The Crimson White

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Jordan Cissell

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Santa has his elves, Sherlock Holmes has Dr. Watson and, as it turns out, even Big Bird sometimes needs a little help from his friends. Jamie Naidoo, a professor for UA’s School of Library and Information Studies, is ready and able to provide it.

Naidoo was recently called to New York by the makers of the popular children’s television program Sesame Street as a consultant for his expertise in Latino heritage and Latino children’s literature.

“Basically, I just received an email from Sesame Street saying they had read my research and my blog on the subject, and they wanted me to come consult for them,” Naidoo said. “I didn’t believe that it was real at first, so I just ignored it. Eventually, they sent me another email, and I figured this had to be legit, so I gave them a call and they flew me on up.”

Naidoo said the show currently has one Hispanic character, the puppet Rosita. He was asked by instructors to review past episodes that included Rosita or other Latino elements to make sure they accurately portrayed the diversity and richness of the demographic. Naidoo also provided advice on how to expand Rosita’s character and incorporate more such roles, both human and puppet, in future episodes, books and product lines.

“They wanted to know things that I thought were great and that they should continue to do, and they wanted to know what things I thought could be misconstrued as stereotypical or disrespectful — things I recommended they should change moving forward,” he said.

Naidoo’s recruitment was not a one-off job; he said Sesame Street producers want him to continue to provide ongoing consulting work on specific questions they send him via email and phone.

His passion for respectful portrayal of Latino culture is no temporary gig, either. Naidoo said he first took interest in the subject while working as a librarian in Pelham, Ala., at a school with a significant Hispanic population. Several teachers and administrators did not have a full understanding of the unique needs and issues that applied to the children, as many of them were recent transfers to the area.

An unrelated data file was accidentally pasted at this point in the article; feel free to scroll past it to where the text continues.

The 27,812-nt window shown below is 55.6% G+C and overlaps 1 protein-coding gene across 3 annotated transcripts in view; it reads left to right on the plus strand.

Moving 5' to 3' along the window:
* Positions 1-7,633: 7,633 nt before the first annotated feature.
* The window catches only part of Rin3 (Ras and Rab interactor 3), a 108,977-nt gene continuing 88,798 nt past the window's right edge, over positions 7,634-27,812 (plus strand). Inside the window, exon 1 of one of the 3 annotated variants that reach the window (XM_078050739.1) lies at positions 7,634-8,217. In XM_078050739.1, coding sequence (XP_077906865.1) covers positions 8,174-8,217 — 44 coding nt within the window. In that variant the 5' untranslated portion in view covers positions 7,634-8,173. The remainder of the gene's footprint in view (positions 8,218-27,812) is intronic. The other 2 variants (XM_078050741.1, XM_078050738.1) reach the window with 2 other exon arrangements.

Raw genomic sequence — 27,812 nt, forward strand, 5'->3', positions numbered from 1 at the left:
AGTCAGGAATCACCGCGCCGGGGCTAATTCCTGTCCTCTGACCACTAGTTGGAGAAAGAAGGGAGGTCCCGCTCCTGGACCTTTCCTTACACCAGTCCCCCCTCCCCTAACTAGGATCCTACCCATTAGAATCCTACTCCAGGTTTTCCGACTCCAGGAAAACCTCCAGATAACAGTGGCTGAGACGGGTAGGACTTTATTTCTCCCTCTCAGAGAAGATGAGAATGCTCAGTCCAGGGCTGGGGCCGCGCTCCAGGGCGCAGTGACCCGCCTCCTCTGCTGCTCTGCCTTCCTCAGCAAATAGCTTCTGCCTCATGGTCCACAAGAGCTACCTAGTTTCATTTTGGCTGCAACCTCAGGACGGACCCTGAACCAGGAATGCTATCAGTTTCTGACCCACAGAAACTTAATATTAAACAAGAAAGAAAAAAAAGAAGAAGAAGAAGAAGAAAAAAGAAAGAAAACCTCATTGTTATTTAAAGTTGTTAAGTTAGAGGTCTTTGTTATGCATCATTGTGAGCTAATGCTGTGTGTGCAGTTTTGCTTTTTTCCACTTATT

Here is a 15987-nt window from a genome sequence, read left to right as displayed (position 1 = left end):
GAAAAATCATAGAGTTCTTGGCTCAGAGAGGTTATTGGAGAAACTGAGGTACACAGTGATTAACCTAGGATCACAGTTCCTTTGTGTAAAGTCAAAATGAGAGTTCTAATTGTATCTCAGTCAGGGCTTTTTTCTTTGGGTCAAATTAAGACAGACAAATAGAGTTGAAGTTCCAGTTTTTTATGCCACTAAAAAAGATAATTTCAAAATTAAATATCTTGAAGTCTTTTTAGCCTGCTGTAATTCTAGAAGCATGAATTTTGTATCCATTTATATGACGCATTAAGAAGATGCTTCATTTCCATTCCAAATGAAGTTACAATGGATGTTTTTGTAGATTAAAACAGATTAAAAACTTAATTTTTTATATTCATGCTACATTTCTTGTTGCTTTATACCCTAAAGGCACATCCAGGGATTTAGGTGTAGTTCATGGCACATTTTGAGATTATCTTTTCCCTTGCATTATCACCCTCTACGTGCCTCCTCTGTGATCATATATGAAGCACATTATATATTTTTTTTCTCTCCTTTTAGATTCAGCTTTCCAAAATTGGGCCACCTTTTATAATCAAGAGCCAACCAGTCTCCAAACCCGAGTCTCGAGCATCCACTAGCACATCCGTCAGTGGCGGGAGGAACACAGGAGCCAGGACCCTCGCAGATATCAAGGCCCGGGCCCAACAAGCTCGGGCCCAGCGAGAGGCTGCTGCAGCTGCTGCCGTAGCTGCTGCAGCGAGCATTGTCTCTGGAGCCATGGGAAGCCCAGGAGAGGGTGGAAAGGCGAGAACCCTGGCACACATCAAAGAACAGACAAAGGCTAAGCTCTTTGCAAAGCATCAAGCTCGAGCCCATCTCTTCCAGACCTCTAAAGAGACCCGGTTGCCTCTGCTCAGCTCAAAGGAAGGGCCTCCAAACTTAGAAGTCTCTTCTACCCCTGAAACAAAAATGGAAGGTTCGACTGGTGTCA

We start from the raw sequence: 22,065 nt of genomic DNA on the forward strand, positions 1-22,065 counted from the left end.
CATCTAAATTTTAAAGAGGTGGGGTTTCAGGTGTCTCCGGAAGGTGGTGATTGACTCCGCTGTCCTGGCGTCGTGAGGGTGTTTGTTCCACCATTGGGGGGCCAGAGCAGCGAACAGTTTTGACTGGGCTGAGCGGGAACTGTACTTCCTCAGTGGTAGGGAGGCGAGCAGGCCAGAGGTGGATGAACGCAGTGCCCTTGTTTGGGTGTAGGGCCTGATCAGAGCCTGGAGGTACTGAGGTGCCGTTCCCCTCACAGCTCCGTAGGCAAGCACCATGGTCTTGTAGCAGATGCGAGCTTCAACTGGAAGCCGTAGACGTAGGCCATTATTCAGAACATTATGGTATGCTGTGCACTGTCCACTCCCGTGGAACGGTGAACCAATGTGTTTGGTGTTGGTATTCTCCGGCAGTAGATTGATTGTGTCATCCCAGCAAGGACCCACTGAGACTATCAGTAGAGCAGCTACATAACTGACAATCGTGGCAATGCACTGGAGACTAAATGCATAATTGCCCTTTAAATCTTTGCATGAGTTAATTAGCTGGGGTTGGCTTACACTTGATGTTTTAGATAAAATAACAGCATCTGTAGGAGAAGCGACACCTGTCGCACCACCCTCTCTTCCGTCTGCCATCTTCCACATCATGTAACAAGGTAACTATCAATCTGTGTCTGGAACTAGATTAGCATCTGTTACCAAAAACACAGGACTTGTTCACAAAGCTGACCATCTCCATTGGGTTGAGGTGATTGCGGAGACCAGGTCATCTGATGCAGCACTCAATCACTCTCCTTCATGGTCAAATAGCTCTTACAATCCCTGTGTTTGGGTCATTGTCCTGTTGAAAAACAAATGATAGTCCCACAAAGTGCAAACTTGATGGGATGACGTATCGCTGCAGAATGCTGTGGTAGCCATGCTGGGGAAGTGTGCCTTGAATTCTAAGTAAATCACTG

“I felt sorry for those children trying to navigate a new culture,” he said, “and I wanted to help them by promoting understanding and breaking down the stereotypes with which people looked upon them. So I was determined to make that a focus as I continued into my doctoral studies.”

His focus has not gone unnoticed or unappreciated by his colleagues.

“Dr. Naidoo’s work in the field of Latino children’s literature, literacy advocacy and library service to Spanish-speaking people is immeasurable,” Monica Brown, an award-winning children’s author and English professor at Northern Arizona University, said via email, “He is one of our greatest advocates, and his work has had far reaching influence on librarians, scholars and most importantly, children.”

Gail Sheldon, Director of Oneonta Public Library, said Naidoo’s passion for his work has significantly deepened her personal investment in the subject.

“Dr. Naidoo has worked tirelessly to promote library services for the Latino community,” she said in an email. “As a public library director and a former student of Dr. Naidoo, I have found that he has influenced my interest in actively developing and promoting library services to the Latino community in my area. His devotion to this work is truly inspirational.”

Last week, Naidoo hosted the fourth National Latino Children’s Literature Conference at Amelia Gayle Gorgas Library. Writers, illustrators, teachers, librarians and writers, including Brown, came from around the country came to “discover how to meet the informational and literacy needs of Latino children” and “explore how to make intercultural connections and serve this rapidly growing, uniquely diverse population,” according to a description on the Conference’s website.

For Naidoo, whether the forum is a conference or television program, the message remains the same.

“We need to provide opportunities for Latino children to see more positive representatives on TV, in books and throughout our culture and promote better understanding of their culture,” he said. “They’re people, just like you and me. Get a chance to learn about the people besides you before you judge them or stereotype them.”

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